From Work Trajectories to Negotiated Careers

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Abstract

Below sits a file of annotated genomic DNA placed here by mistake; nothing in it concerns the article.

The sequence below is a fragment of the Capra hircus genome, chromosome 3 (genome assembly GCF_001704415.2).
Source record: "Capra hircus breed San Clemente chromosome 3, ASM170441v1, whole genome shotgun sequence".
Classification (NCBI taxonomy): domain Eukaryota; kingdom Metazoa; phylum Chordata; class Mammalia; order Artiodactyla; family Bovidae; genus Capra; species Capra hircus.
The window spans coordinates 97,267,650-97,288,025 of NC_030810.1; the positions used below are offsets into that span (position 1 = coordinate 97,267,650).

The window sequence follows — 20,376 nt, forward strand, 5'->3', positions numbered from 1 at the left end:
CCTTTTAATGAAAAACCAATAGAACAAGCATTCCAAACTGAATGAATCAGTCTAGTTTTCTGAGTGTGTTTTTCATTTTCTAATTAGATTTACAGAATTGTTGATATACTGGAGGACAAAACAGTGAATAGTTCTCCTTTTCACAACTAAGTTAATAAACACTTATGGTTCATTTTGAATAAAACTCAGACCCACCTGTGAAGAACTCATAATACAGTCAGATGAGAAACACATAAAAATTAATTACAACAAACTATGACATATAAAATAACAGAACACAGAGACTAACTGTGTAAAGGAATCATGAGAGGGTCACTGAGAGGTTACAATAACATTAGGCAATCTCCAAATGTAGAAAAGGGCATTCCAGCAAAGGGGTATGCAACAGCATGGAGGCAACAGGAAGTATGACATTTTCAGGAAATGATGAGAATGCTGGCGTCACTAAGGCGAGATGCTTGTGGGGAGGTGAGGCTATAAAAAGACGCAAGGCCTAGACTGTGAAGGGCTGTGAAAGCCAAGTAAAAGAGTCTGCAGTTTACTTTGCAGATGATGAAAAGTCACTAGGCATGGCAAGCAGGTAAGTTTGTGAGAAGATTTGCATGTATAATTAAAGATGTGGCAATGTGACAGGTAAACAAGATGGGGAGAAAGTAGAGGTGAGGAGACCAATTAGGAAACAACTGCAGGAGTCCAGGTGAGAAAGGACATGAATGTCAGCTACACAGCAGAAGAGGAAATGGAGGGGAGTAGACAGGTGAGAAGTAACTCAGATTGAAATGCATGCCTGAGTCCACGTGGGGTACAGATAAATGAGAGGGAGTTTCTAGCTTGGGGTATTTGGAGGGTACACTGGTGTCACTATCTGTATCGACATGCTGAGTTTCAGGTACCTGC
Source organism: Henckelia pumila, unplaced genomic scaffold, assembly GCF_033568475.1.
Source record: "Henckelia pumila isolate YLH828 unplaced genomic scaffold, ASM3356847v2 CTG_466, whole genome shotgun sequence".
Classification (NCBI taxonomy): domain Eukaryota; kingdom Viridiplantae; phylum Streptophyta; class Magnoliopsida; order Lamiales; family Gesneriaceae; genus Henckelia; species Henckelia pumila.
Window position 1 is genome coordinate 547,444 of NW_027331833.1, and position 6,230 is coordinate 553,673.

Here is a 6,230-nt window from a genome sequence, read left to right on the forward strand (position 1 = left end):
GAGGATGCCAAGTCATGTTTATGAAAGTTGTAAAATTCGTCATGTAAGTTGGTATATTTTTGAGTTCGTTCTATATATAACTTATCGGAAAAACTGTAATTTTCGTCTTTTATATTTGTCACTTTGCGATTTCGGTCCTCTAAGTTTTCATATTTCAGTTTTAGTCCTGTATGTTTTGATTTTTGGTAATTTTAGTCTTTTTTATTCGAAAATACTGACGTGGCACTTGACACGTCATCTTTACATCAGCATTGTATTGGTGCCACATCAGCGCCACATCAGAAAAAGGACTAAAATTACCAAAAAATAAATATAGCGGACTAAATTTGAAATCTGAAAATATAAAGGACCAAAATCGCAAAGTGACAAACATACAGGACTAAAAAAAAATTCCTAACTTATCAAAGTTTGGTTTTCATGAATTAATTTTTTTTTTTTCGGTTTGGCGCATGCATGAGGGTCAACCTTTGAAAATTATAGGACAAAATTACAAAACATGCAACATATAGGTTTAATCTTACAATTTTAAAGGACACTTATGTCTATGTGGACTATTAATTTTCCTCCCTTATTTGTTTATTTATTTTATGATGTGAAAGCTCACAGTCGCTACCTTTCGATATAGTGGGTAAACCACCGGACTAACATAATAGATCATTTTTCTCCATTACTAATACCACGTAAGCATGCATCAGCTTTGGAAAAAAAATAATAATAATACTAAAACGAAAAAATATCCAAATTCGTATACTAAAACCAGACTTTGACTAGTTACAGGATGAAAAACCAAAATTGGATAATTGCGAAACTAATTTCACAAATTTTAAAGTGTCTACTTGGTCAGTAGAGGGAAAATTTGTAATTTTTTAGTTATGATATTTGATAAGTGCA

In the social sciences work trajectories tend to be studied as careers which link individual participation histories in labor markets, occupations, and firms. Career models conceptualize the process of passing through socially defined pathways, but they neglect the mechanisms that connect these histories to biographical time and processes of social change (see Elder, Johnson, & Crosnoe, this volume). In this chapter, the work life course is regarded as a career, which is embedded in labor markets and organizations, and evolves through the interaction between social institutions and biographical actors. I argue that in post-industrial society there is an increasing emphasis upon personal decisions and responsibility in the shaping of the work life course, and a corresponding decline of normative age-markers for the timing and sequencing of labor market participation.